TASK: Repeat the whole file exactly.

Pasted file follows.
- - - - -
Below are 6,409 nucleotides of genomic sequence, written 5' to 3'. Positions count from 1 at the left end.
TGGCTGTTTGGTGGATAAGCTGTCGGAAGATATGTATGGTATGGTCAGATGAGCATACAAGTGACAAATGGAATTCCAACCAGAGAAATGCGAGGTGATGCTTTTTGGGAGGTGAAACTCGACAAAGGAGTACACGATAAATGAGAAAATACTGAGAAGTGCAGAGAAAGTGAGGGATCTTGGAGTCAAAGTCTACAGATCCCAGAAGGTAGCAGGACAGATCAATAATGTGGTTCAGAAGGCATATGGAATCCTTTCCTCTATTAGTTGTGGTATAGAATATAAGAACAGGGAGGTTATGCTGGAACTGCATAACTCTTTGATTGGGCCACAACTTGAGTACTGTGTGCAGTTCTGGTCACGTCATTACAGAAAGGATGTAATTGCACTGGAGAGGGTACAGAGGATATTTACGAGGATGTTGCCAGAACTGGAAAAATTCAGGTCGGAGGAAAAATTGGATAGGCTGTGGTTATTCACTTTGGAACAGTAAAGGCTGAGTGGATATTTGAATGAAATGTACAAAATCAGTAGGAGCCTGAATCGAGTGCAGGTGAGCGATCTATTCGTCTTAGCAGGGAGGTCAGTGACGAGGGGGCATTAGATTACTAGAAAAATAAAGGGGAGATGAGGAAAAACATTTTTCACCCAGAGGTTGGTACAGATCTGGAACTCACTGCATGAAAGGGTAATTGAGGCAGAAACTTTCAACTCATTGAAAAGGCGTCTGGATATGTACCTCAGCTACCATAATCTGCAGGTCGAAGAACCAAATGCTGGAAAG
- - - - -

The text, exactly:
Below are 6,409 nucleotides of genomic sequence, written 5' to 3'. Positions count from 1 at the left end.
TGGCTGTTTGGTGGATAAGCTGTCGGAAGATATGTATGGTATGGTCAGATGAGCATACAAGTGACAAATGGAATTCCAACCAGAGAAATGCGAGGTGATGCTTTTTGGGAGGTGAAACTCGACAAAGGAGTACACGATAAATGAGAAAATACTGAGAAGTGCAGAGAAAGTGAGGGATCTTGGAGTCAAAGTCTACAGATCCCAGAAGGTAGCAGGACAGATCAATAATGTGGTTCAGAAGGCATATGGAATCCTTTCCTCTATTAGTTGTGGTATAGAATATAAGAACAGGGAGGTTATGCTGGAACTGCATAACTCTTTGATTGGGCCACAACTTGAGTACTGTGTGCAGTTCTGGTCACGTCATTACAGAAAGGATGTAATTGCACTGGAGAGGGTACAGAGGATATTTACGAGGATGTTGCCAGAACTGGAAAAATTCAGGTCGGAGGAAAAATTGGATAGGCTGTGGTTATTCACTTTGGAACAGTAAAGGCTGAGTGGATATTTGAATGAAATGTACAAAATCAGTAGGAGCCTGAATCGAGTGCAGGTGAGCGATCTATTCGTCTTAGCAGGGAGGTCAGTGACGAGGGGGCATTAGATTACTAGAAAAATAAAGGGGAGATGAGGAAAAACATTTTTCACCCAGAGGTTGGTACAGATCTGGAACTCACTGCATGAAAGGGTAATTGAGGCAGAAACTTTCAACTCATTGAAAAGGCGTCTGGATATGTACCTCAGCTACCATAATCTGCAGGTCGAAGAACCAAATGCTGGAAAG